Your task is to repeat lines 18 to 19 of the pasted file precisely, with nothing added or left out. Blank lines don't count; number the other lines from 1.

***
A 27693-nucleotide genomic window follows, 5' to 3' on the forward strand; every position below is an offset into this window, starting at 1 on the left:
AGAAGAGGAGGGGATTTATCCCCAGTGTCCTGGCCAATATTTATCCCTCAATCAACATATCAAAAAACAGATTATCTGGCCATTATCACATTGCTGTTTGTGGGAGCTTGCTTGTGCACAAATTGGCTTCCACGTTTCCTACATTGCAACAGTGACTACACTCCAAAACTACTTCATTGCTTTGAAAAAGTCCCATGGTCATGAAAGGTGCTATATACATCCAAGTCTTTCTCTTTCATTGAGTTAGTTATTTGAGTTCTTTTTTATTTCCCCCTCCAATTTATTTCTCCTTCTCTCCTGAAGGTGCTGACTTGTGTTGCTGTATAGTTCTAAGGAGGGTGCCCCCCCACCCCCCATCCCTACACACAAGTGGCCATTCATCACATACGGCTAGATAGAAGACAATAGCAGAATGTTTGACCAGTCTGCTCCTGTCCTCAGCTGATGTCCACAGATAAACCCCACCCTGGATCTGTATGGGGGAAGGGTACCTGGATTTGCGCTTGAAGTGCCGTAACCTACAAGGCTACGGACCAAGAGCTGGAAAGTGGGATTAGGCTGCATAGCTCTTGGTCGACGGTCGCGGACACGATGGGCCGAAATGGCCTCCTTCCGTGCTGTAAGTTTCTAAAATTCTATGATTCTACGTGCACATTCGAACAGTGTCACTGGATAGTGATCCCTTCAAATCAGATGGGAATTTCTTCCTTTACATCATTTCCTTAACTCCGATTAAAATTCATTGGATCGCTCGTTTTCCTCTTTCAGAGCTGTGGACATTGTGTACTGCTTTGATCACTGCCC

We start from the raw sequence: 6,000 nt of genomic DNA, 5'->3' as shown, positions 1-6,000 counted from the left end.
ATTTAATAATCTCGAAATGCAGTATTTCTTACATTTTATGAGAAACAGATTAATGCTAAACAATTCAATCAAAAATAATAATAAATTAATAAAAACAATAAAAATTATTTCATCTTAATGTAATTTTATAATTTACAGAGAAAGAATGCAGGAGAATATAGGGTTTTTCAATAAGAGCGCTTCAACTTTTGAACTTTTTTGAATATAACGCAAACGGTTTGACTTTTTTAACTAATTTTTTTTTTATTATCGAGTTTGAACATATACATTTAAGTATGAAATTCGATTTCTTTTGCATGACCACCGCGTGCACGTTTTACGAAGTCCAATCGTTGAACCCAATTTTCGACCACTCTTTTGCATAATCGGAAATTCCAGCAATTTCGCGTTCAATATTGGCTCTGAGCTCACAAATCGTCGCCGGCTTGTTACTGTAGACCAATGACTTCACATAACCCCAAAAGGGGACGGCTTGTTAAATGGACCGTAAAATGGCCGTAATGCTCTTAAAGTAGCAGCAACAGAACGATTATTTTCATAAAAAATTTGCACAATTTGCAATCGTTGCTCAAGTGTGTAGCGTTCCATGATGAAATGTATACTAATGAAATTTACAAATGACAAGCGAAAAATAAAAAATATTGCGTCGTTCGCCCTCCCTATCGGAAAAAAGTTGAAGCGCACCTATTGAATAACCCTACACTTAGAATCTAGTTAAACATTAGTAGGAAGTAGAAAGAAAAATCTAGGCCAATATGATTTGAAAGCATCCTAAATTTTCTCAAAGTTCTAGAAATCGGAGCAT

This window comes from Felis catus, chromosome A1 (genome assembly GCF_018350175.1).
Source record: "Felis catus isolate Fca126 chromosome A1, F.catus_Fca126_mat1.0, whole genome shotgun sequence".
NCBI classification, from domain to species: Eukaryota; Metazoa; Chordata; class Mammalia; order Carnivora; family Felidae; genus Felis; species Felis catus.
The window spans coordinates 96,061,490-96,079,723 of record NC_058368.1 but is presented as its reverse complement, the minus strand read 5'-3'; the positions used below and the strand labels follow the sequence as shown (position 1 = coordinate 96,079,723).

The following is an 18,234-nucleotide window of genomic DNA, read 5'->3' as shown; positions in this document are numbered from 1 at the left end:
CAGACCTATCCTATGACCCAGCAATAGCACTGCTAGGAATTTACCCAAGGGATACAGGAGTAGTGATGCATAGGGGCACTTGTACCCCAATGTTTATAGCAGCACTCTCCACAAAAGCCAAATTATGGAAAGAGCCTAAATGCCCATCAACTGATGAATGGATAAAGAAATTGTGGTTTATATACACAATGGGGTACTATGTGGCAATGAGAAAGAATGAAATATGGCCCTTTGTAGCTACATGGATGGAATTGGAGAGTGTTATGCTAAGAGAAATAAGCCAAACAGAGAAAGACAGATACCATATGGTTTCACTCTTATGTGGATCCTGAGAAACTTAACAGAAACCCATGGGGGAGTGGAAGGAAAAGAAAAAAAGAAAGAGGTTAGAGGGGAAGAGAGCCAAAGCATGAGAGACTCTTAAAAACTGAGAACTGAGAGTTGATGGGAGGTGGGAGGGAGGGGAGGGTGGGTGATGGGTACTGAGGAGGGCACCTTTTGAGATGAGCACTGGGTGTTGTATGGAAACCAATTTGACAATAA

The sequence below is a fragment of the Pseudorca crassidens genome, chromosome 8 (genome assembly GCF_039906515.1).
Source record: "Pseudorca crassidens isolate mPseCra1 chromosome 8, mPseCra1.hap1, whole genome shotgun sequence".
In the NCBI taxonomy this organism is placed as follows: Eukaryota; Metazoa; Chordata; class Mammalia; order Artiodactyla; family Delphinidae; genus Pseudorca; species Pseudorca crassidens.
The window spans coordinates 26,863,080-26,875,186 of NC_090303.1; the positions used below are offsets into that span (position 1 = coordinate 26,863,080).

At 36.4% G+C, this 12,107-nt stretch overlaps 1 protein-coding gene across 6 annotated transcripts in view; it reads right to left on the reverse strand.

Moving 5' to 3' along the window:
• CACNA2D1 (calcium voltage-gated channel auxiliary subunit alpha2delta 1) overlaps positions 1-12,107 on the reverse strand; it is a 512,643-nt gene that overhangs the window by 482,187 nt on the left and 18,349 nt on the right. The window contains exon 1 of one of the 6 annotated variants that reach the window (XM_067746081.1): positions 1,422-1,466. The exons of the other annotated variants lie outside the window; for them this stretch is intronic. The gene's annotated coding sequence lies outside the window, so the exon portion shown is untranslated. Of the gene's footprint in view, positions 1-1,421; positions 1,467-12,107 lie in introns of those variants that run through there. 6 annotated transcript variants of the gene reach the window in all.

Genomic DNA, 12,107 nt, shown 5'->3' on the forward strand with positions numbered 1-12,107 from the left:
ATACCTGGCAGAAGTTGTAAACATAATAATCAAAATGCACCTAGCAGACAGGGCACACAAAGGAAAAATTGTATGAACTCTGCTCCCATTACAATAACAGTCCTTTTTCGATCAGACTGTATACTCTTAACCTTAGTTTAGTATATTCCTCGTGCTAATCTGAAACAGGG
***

Genomic DNA, 12,107 nt, shown 5'->3' on the forward strand with positions numbered 1-12,107 from the left:
ATACCTGGCAGAAGTTGTAAACATAATAATCAAAATGCACCTAGCAGACAGGGCACACAAAGGAAAAATTGTATGAACTCTGCTCCCATTACAATAACAGTCCTTTTTCGATCAGACTGTATACTCTTAACCTTAGTTTAGTATATTCCTCGTGCTAATCTGAAACAGGG